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Authorized Officer, State Bank of Travancore and Another Vs. Mathew K.C.

[Civil Appeal No. 1281 of 2018 arising out of SLP (C) No.24610 of 2015]

NAVIN SINHA, J.

1. Leave granted.

2. The present appeal assails an interim order dated 24.04.2015 passed in a writ petition under Article 226 of the Constitution, staying further proceedings at the stage of Section 13(4) of the Securitisation and Reconstruction of Financial Assets and Enforcement of Security Interest Act, 2002 (hereinafter referred as the 'SARFAESI Act'), on deposit of 1 Rs.3,50,000/-within two weeks. An appeal against the same has also been dismissed by the Division Bench observing that counter affidavit having been filed, it would be open for the Appellant Bank to seek clarification/modification/variation of the interim order.

3. Shri H.P. Raval, learned Senior Counsel appearing for the Appellants, submits that the loan account of the Respondent was declared a Non-Performing Asset (NPA) on 28.12.2014. The outstanding dues of the Respondent on the date of the institution of the writ petition was Rs.41,82,560/-. Despite repeated notices, the Respondent failed and neglected to pay the dues. Statutory notice under Section 13(2) of the SARFAESI Act was issued to the Respondent on 21.01.2015. The objections under Section 13(3A) were considered, and rejection was communicated by the Appellant on 31.3.2015. Possession notice was then issued under Section 13(4) of the Act read with Rule 8 of The Security Interest (Enforcement) 2 Rules, 2002 (hereinafter referred to as 'the Rules') on 21.04.2015.

4. The SARFAESI Act is a complete code by itself, providing for expeditious recovery of dues arising out of loans granted by financial institutions, the remedy of appeal by the aggrieved under Section 17 before the Debt Recovery Tribunal, followed by a right to appeal before the Appellate Tribunal under Section 18. The High Court ought not to have entertained the writ petition in view of the adequate alternate statutory remedies available to the Respondent.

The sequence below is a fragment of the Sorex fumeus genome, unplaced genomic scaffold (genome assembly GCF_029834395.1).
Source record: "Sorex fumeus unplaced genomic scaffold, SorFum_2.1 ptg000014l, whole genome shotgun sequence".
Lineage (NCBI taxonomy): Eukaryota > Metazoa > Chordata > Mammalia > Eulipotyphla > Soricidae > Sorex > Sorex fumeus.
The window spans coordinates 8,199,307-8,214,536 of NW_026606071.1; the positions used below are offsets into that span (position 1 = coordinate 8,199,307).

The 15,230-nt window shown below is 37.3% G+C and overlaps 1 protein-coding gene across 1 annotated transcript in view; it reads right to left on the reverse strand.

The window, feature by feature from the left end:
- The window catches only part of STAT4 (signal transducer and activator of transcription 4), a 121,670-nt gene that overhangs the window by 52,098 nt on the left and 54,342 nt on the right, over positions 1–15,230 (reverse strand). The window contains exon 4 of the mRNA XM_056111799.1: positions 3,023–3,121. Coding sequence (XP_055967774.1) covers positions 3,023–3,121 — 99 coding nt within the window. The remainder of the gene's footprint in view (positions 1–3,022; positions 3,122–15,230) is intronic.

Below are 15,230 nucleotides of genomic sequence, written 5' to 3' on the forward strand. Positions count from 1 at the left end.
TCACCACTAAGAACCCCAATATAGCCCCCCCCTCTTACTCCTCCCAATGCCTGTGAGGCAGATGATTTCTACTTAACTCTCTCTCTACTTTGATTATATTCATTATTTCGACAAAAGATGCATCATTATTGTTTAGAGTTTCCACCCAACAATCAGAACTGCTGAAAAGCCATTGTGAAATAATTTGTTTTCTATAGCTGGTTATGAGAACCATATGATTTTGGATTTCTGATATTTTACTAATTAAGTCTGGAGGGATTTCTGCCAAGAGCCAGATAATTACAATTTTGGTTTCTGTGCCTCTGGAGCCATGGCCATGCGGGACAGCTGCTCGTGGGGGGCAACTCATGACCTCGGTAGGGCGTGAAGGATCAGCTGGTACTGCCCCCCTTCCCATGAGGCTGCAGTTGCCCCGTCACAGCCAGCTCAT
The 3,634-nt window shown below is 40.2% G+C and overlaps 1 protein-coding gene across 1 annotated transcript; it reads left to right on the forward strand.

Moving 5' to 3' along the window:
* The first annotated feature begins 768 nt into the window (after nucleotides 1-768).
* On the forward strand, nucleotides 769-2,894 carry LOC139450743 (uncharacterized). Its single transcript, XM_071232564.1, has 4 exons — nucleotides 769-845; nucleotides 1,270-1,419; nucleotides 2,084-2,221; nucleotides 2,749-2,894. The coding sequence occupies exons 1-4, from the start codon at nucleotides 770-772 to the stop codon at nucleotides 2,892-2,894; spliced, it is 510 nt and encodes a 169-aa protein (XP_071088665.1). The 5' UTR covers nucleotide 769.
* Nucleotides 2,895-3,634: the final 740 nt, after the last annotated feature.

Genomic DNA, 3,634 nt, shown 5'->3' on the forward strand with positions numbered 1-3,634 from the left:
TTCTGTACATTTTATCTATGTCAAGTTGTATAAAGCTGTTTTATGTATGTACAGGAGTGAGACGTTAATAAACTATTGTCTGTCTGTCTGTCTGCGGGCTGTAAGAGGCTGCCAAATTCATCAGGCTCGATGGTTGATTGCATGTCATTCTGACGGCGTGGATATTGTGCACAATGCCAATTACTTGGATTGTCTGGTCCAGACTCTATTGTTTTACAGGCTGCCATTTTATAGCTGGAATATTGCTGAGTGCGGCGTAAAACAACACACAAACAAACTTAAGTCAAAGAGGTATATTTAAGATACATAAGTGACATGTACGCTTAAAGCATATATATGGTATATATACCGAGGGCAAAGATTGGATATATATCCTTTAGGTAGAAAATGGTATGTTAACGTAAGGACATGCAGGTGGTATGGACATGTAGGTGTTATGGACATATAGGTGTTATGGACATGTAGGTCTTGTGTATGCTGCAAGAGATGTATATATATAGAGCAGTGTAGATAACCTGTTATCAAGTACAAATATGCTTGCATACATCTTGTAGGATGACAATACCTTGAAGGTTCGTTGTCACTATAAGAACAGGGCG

The interim order was passed on the very first date, without an opportunity to the Appellant to file a reply. Reliance was placed on United Bank of India vs. Satyawati Tandon and others, 2010 (8) SCC 110, and General Manager, Sri Siddeshwara Cooperative Bank Limited and another vs. Ikbal and others, 2013 (10) SCC 83. The writ petition ought to have been dismissed at the threshold on the ground of maintainability. The Division Bench erred in declining to interfere with the same.

5. Shri Roy Abraham, learned Counsel for the Respondent, submitted that it was desirous to repay the loan, and merely sought regularisation of the loan account. The inability to service the loan was genuine, occasioned due to market fluctuations causing huge loss in business, beyond the control of the Respondent.

The failure of the Bank to consider the request for regularisation of the loan account, the absence of a right to appeal under Section 17 against the order passed under Section 13(3A), the Respondent was left with no option but to prefer the writ application as the Respondent genuinely desired to discharge the loans. The collateral security offered included agricultural lands also, which had to be excluded under Section 31 of the SARFAESI Act. There had been violation of the principles of natural justice. A large number of similar writ applications are pending before the High Court preferred by the concerned borrowers, but the Bank has singled out the present Respondent alone for a challenge.

6. We have considered the submissions on behalf of the parties. Normally this Court in exercise of jurisdiction under Article 136 of the Constitution is loathe to interfere with an interim order passed in a pending proceeding before the High Court, except in special circumstances, to prevent manifest injustice or abuse of the process of the court. In the present case, the facts are not in dispute.

The discretionary jurisdiction under Article 226 is not absolute but has to be exercised judiciously in the given facts of a case and in accordance with law. The normal rule is that a writ petition under Article 226 of the Constitution ought not to be entertained if alternate statutory remedies are available, except in cases falling within the well defined exceptions as observed in Commissioner of Income Tax and Others vs. Chhabil Dass Agarwal, 2014 (1) SCC 603, as follows: